Eamon Redmond is a judge in Ireland's high court, a completely legal creature who is just beginning to discover how painfully unconnected he is from other human beings. With effortless fluency, Colm Toibin reconstructs the history of Eamon's relationships - with his father, his first 'girl', his wife and the children who barely know him.
He gives us a family as minutely realised as any of John McGahern's and he writes about Eamon's affection for the Irish coast with such painterly skill that the land itself becomes a character.
About the Author
Colm Toibin was born in Ireland in 1955. He is the author of The South, The Heather Blazing, The Story of the Night, The Blackwater Lightship and most recently The Master, which was short-listed for the 2004 Man Booker Prize. His non-fiction includes Bad Blood, Homage to Barcelona and The Sign of the Cross. His work has been translated into seventeen languages. He lives in Dublin.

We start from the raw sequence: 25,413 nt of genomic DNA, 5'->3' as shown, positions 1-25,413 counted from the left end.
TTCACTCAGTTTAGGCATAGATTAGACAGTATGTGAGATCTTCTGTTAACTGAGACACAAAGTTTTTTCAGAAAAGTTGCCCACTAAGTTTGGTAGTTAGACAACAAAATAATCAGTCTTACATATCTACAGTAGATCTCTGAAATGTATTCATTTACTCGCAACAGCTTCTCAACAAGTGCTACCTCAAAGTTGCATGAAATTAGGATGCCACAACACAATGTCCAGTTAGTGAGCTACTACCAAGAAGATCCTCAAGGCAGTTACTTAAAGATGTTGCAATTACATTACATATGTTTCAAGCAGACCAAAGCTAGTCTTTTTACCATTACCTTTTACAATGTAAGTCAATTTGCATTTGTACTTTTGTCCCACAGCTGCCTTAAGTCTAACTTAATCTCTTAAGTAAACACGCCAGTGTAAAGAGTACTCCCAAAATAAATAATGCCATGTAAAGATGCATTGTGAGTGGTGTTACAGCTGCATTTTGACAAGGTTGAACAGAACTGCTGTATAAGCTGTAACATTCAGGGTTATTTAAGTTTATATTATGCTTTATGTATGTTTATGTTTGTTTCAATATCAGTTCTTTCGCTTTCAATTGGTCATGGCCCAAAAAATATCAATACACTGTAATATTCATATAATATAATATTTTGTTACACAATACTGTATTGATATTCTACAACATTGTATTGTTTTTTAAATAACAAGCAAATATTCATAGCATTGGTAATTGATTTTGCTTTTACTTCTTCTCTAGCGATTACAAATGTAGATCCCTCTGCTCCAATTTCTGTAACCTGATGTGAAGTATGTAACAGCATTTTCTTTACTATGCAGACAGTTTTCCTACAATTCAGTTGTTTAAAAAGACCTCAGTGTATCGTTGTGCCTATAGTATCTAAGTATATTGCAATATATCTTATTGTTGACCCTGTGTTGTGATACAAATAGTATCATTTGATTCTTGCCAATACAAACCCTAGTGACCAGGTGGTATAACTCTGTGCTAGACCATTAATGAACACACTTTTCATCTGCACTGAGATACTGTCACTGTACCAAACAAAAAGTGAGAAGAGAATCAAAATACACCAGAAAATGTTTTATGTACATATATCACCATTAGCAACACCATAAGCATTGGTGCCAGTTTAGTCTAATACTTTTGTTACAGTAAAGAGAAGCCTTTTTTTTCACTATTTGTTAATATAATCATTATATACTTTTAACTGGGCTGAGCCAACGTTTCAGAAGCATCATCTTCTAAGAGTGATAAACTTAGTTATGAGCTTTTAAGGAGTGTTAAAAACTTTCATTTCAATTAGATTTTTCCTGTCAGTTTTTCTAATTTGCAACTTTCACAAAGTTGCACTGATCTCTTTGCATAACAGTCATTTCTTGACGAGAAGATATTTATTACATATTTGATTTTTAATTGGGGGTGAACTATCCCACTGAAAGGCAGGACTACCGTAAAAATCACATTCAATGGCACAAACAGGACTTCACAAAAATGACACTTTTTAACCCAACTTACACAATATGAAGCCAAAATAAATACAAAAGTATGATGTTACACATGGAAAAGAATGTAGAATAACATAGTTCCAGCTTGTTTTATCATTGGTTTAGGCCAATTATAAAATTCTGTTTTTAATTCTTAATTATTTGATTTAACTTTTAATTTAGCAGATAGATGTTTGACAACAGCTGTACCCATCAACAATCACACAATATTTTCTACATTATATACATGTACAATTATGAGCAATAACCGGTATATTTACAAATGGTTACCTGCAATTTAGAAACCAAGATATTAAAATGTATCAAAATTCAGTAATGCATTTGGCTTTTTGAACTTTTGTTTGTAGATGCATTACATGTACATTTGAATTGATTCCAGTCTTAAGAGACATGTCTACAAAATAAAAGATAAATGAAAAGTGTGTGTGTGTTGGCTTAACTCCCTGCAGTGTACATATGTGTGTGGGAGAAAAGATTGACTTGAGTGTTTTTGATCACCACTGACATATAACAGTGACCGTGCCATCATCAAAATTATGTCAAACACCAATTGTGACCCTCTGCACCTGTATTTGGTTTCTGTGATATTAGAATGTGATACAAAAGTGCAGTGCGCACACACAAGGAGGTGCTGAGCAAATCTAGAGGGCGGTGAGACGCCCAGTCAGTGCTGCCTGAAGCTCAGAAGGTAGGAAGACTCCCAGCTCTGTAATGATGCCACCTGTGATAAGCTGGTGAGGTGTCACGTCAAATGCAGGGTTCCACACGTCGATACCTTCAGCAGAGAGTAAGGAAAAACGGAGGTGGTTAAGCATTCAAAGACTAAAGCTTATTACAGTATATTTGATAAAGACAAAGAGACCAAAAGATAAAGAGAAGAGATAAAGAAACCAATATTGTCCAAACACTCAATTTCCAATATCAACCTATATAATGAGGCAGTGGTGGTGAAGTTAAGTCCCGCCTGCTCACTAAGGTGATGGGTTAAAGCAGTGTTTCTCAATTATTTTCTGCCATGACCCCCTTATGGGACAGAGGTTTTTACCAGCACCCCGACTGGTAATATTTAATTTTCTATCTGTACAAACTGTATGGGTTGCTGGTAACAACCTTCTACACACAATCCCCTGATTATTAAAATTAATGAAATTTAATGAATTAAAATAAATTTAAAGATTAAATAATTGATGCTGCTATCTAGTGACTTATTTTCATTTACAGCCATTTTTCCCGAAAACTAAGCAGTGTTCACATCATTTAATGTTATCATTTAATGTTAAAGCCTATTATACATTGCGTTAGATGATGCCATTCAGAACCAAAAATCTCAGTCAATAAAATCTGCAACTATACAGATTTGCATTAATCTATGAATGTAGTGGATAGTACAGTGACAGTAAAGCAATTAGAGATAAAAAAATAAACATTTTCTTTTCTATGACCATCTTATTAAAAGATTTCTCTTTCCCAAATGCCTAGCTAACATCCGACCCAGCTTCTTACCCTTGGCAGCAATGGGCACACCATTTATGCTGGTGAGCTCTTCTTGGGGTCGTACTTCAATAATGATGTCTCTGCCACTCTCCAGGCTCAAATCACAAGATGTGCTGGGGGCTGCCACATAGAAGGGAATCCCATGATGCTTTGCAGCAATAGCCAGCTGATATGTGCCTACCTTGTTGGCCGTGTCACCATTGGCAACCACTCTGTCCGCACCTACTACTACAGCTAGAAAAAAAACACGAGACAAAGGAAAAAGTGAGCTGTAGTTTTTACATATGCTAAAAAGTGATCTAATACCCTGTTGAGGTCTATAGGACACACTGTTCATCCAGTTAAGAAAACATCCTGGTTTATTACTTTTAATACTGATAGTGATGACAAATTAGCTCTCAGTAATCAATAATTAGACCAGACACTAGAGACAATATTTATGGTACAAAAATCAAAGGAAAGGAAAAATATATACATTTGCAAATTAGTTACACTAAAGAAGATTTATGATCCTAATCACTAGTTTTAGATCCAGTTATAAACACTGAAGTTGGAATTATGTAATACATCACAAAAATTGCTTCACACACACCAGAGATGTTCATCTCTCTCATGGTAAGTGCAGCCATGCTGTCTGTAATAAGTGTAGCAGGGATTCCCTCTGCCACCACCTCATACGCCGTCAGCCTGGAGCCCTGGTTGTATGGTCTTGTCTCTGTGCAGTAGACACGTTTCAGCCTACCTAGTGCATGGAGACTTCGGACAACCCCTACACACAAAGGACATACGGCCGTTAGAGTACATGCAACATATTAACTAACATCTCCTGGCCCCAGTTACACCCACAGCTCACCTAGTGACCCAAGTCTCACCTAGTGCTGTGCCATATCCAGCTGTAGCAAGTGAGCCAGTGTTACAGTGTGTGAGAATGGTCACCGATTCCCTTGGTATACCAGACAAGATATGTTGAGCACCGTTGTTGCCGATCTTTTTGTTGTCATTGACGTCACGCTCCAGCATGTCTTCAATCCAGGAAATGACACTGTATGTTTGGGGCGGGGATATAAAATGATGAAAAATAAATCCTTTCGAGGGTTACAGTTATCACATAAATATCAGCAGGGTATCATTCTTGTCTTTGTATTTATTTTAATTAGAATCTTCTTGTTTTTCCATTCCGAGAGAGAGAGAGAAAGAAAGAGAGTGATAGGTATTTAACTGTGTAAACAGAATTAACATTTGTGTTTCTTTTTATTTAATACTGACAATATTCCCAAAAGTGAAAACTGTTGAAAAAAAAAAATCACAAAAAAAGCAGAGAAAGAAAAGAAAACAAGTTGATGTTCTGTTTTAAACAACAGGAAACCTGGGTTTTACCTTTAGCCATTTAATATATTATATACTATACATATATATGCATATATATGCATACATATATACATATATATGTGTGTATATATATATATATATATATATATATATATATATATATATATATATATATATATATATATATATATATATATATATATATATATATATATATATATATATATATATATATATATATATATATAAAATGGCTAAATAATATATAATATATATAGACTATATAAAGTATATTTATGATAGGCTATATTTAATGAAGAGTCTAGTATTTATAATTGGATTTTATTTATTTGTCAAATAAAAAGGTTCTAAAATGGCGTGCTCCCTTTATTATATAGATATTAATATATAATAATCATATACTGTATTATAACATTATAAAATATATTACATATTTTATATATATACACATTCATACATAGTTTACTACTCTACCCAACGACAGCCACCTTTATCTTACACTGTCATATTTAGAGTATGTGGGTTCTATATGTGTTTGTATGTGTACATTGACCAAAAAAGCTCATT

Toibin's debut (The South, 1991) followed its heroine, a married Irishwoman on the lam, through a cycle of gain and loss; his downbeat second novel, the portrait of a Dublin judge, is all loss, no gain. An only child, Eamon Redmond lost his mother in infancy (she died in 1934). Raised by his undomesticated schoolteacher father in a small Irish town, he learned early on to be self-sufficient. His grandfather had been imprisoned by the British; his father had also participated in the struggle for independence. Eamon joins their party, Fianna Fail, and establishes his legal career through political contacts. While Eamon's still a teenager, his father has a stroke, driving the schoolboy deeper into solitude. His future wife Carmel (they meet during a campaign) finds his reserve charming, at first, but she will never break it down, and years later (after she herself has had a stroke) she cries out, "You don't love me...you don't love any of us." (That "us" refers to their grown children, son Donal and daughter Niamh, estranged from their father since adolescence.) Eamon, then, is the coldest of cold fish; even at the end, after Carmel's death, he stirs little sympathy. Meanwhile, Toibin gives us present and past in alternate chapters; Eamon as a senior High Court judge, sharp-tongued on the bench but placidly uncommunicative with Carmel while summering at the shore, is contrasted with Eamon as a child. The technique hurts the story, and Toibin's undernourished prose lowers the temperature even further. At one point, pondering his most important judgment, Eamon realizes "he was not equipped to be a moral arbiter." Could this be a career crisis? But, no, the moment passes - another in a series of missed opportunities that doom the novel. (Kirkus Reviews)